The BikeRegister will aid recovery IF your stolen bike is recovered by the police, because some owners will NOT have made a note of their FRAME SERIAL NUMBER, well with BikeRegister owners HAVE TO make a note of the frame number, also there is the cost OPTION of DATATAG (Wedged in seat tube), this will help Police identify the bike as yours, IF ever recovered (Remember your bike may look totally different, perhaps all the paint stripped off, without any make decals/stickers, etc).

Still what do you expect to Police to do?

I mean if the owner does NOT have any idea who stole the bike OR where the bike(s) could be, then it is HIGHLY unlikely that the Police could speculate, hence any recovery, once stolen, is very very unlikely.
OK the bike isn’t going to disintegrate, hence it may resurface as recovered stolen property years later, highly unlikely, perhaps it may be stripped down for parts, and the only real identifiable part (The frame) would have been sawed into bits shortly after the bike was stolen (Speculation).

As a person who works in the Security profession, I don't expect the Police, to systematically or continually look for your stolen bike (I.e. They won't). They can't just raid every house, business or building in the county! I guess for the Police, suspicion is not enough, I presume they need to observe sustained suspicious behaviour, or have very reliable information which is substantial, for them to act upon. If the Police do NOT have substantial evidence, but are very dubious about a person or person(s), I guess they could ask the house/building owner if they could view the house/building/garage to look at items the Police believe they have, but I guess the property owner would be within their rights to say NO.

So unless the Police raid a thieves house or storage area, then also uncover a number of presumed stolen items, including bikes, that is one of a few unlikely scenarios that owners who have been deprived of their bike, may get it back again.


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PostPosted: Sat Aug 13, 2011 11:19 pm 
Classified Mod
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Joined: Wed Dec 30, 2009 8:34 pm
Posts: 12703
Location: Fife in Scotland
I still have my receipt for my RC100 from 1991 :oops:


And no Scotsman jokes :lol:



.


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PostPosted: Tue Aug 16, 2011 10:01 am 
Retro Guru

Joined: Mon Jun 02, 2008 2:52 pm
Posts: 347
It is all a waste of time, there is no way of proving the reciept you have is for that exact bike you have; it doesn't have a serial number on it. I could get a reciept or one made for any component you have, you are naive if you think it means you are buying or selling 100% genuine :)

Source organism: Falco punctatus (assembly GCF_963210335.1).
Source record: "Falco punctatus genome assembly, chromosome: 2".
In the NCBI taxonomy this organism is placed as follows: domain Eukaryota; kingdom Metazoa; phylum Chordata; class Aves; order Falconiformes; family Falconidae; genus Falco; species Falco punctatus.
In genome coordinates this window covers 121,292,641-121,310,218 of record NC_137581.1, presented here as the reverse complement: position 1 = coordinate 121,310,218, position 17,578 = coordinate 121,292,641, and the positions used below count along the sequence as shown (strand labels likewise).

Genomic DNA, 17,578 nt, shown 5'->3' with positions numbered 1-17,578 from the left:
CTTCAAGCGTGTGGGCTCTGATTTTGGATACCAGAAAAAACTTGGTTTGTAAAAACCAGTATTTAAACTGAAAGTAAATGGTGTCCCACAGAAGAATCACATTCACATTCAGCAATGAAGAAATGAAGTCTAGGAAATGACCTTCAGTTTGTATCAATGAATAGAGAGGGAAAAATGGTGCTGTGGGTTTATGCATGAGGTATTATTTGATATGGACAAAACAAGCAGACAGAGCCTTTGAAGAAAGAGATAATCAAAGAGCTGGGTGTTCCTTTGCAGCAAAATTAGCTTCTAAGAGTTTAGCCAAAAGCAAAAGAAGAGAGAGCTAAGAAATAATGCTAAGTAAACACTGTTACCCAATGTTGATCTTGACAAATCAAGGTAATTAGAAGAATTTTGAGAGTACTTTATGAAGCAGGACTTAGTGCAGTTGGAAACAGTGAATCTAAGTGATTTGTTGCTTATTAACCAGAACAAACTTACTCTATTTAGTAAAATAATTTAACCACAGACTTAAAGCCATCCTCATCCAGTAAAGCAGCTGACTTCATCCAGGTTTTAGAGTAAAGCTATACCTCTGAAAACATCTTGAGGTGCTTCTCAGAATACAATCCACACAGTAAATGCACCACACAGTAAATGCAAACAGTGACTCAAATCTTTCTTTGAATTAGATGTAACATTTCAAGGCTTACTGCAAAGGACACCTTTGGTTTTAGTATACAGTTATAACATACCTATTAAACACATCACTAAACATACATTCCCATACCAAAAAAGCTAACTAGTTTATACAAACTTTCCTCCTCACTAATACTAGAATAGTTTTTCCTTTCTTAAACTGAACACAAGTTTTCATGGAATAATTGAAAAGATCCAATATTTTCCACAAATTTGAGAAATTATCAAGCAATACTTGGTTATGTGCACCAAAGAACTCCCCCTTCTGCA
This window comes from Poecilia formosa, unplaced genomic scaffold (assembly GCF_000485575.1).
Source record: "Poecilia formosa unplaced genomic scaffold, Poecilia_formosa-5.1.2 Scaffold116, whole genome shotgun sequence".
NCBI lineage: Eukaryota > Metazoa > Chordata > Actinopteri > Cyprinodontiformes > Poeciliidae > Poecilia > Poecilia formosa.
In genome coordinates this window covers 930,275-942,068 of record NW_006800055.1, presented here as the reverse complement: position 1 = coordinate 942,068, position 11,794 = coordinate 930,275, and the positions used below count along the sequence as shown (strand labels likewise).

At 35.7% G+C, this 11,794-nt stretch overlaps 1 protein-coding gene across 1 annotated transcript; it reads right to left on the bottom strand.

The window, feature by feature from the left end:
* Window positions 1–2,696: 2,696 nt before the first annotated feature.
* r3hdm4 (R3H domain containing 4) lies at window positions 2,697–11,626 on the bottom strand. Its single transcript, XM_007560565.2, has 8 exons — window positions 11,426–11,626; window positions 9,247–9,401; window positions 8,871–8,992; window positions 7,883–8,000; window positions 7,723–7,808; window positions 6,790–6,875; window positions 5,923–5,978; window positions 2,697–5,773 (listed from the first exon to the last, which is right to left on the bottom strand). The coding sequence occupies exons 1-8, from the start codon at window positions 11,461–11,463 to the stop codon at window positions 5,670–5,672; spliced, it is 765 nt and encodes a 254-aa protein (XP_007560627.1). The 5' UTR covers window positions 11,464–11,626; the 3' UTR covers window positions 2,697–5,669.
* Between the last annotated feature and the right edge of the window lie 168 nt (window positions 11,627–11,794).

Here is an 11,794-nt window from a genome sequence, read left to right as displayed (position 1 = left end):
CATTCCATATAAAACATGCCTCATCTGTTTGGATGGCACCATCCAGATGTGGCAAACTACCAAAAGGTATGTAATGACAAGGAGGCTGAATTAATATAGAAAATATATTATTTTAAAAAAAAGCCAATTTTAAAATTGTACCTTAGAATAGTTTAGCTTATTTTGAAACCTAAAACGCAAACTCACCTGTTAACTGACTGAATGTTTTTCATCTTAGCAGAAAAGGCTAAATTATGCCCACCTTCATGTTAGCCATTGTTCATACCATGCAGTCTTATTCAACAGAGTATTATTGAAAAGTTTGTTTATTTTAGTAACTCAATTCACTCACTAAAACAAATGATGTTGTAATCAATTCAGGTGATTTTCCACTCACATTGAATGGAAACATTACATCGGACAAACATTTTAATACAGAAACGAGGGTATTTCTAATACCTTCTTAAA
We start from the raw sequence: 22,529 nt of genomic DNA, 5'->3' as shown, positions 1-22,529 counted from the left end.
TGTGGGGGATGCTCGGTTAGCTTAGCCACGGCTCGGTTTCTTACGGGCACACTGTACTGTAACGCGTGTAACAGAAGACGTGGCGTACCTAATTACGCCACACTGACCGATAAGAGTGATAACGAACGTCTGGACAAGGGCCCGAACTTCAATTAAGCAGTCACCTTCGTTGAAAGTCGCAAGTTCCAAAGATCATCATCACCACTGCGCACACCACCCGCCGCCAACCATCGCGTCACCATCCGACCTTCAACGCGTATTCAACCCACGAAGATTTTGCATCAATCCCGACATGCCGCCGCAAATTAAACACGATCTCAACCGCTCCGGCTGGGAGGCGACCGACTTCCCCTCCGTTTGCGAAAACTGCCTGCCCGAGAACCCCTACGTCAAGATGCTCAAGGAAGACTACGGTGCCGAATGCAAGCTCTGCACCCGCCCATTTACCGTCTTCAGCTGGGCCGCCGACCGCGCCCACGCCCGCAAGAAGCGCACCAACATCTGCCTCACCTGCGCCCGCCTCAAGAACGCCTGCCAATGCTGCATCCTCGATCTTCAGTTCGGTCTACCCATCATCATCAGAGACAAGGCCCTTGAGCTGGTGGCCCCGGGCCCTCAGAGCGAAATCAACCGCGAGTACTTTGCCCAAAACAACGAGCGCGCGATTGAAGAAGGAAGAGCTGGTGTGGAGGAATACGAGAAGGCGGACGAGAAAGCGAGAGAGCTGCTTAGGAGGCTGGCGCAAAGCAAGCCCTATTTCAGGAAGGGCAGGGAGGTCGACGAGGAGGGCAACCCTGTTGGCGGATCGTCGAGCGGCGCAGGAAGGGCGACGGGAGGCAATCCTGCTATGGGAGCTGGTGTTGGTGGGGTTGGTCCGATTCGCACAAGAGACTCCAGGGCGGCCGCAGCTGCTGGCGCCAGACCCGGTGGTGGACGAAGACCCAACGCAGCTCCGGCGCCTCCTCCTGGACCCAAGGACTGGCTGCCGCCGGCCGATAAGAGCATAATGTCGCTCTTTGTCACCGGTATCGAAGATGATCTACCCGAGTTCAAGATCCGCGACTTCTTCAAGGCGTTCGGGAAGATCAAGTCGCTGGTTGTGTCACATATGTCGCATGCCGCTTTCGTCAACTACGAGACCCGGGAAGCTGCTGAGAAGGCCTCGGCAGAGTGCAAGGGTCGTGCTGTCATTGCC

Nice to keep to create the full package when you sell but nothing more than that IMO. There are no log books for bikes.

Your chance of buying stolen is probably quite high, the chance of having to give it back is almost nil. The Police don't care and if you loose a bike, tough luck, you should have locked it up better.

Yes, I've lost a £1500 bike, I'd worked all summer to pay for it and it was gone while I was buying fags. I knew where the bike was, I had several witnesses who had seen it in his house but Police would not act. I don't imagine it is any different now.


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PostPosted: Tue Aug 16, 2011 12:56 pm 
Retro Guru

Joined: Sat Aug 15, 2009 12:41 pm
Posts: 784
Location: Chiltern Hills
Quote:
Yes, I've lost a £1500 bike, I'd worked all summer to pay for it and it was gone while I was buying fags. I knew where the bike was, I had several witnesses who had seen it in his house but Police would not act. I don't imagine it is any different now.


I had same thing albeit only for a £500 bike - in the end I went round the guys house & paid him what he'd paid for it (£50) on the basis that I was getting my bike back for a lot less than it would cost to renew it. The upside was when the actual thief got nicked his parents gave me £60 :D

I still have the original 1991 receipt somewhere too!


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PostPosted: Thu Sep 01, 2011 10:30 pm 
retrobike rider
retrobike rider
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Joined: Sat Oct 18, 2008 5:18 pm
Posts: 1196
Location: The East Midlands
I had a modern bike stolen and had upgraded the bike considerably but kept the receipts for every component and the insurance company agreed to pay up to the last penny for the upgraded spec bike because of the receipts.

I had reported the bike stolen to the police but never expected to see it again so went shopping the day the insurance company notified me the cheque was in the post.